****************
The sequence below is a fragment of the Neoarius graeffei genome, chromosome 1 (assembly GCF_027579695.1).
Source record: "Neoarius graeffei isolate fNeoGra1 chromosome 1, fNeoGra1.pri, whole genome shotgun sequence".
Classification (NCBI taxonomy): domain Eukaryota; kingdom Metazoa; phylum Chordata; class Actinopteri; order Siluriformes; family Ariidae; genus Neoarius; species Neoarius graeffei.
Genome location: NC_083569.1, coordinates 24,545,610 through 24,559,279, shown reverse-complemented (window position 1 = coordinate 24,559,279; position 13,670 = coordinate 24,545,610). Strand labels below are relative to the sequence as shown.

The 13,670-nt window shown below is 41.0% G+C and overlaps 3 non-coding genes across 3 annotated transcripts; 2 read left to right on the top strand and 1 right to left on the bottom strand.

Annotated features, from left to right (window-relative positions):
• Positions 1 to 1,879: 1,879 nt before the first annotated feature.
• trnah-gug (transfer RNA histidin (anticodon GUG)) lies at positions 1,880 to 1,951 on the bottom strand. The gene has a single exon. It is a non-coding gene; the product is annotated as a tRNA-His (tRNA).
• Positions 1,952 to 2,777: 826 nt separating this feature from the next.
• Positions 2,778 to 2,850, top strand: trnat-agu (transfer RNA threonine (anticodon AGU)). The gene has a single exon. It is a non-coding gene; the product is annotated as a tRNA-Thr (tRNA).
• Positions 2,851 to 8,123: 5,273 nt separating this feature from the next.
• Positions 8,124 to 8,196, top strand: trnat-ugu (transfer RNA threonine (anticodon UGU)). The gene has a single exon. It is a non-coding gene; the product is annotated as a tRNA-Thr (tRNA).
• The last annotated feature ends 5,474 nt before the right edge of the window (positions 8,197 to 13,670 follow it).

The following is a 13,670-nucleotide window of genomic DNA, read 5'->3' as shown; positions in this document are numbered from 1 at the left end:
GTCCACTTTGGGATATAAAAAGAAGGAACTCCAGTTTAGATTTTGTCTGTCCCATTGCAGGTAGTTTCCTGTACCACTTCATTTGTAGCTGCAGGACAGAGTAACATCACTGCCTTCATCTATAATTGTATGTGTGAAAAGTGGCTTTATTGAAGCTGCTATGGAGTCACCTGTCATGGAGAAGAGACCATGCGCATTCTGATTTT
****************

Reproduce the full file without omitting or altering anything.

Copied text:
The sequence below is a fragment of the Neoarius graeffei genome, chromosome 1 (assembly GCF_027579695.1).
Source record: "Neoarius graeffei isolate fNeoGra1 chromosome 1, fNeoGra1.pri, whole genome shotgun sequence".
Classification (NCBI taxonomy): domain Eukaryota; kingdom Metazoa; phylum Chordata; class Actinopteri; order Siluriformes; family Ariidae; genus Neoarius; species Neoarius graeffei.
Genome location: NC_083569.1, coordinates 24,545,610 through 24,559,279, shown reverse-complemented (window position 1 = coordinate 24,559,279; position 13,670 = coordinate 24,545,610). Strand labels below are relative to the sequence as shown.

The 13,670-nt window shown below is 41.0% G+C and overlaps 3 non-coding genes across 3 annotated transcripts; 2 read left to right on the top strand and 1 right to left on the bottom strand.

Annotated features, from left to right (window-relative positions):
• Positions 1 to 1,879: 1,879 nt before the first annotated feature.
• trnah-gug (transfer RNA histidin (anticodon GUG)) lies at positions 1,880 to 1,951 on the bottom strand. The gene has a single exon. It is a non-coding gene; the product is annotated as a tRNA-His (tRNA).
• Positions 1,952 to 2,777: 826 nt separating this feature from the next.
• Positions 2,778 to 2,850, top strand: trnat-agu (transfer RNA threonine (anticodon AGU)). The gene has a single exon. It is a non-coding gene; the product is annotated as a tRNA-Thr (tRNA).
• Positions 2,851 to 8,123: 5,273 nt separating this feature from the next.
• Positions 8,124 to 8,196, top strand: trnat-ugu (transfer RNA threonine (anticodon UGU)). The gene has a single exon. It is a non-coding gene; the product is annotated as a tRNA-Thr (tRNA).
• The last annotated feature ends 5,474 nt before the right edge of the window (positions 8,197 to 13,670 follow it).

The following is a 13,670-nucleotide window of genomic DNA, read 5'->3' as shown; positions in this document are numbered from 1 at the left end:
GTCCACTTTGGGATATAAAAAGAAGGAACTCCAGTTTAGATTTTGTCTGTCCCATTGCAGGTAGTTTCCTGTACCACTTCATTTGTAGCTGCAGGACAGAGTAACATCACTGCCTTCATCTATAATTGTATGTGTGAAAAGTGGCTTTATTGAAGCTGCTATGGAGTCACCTGTCATGGAGAAGAGACCATGCGCATTCTGATTTT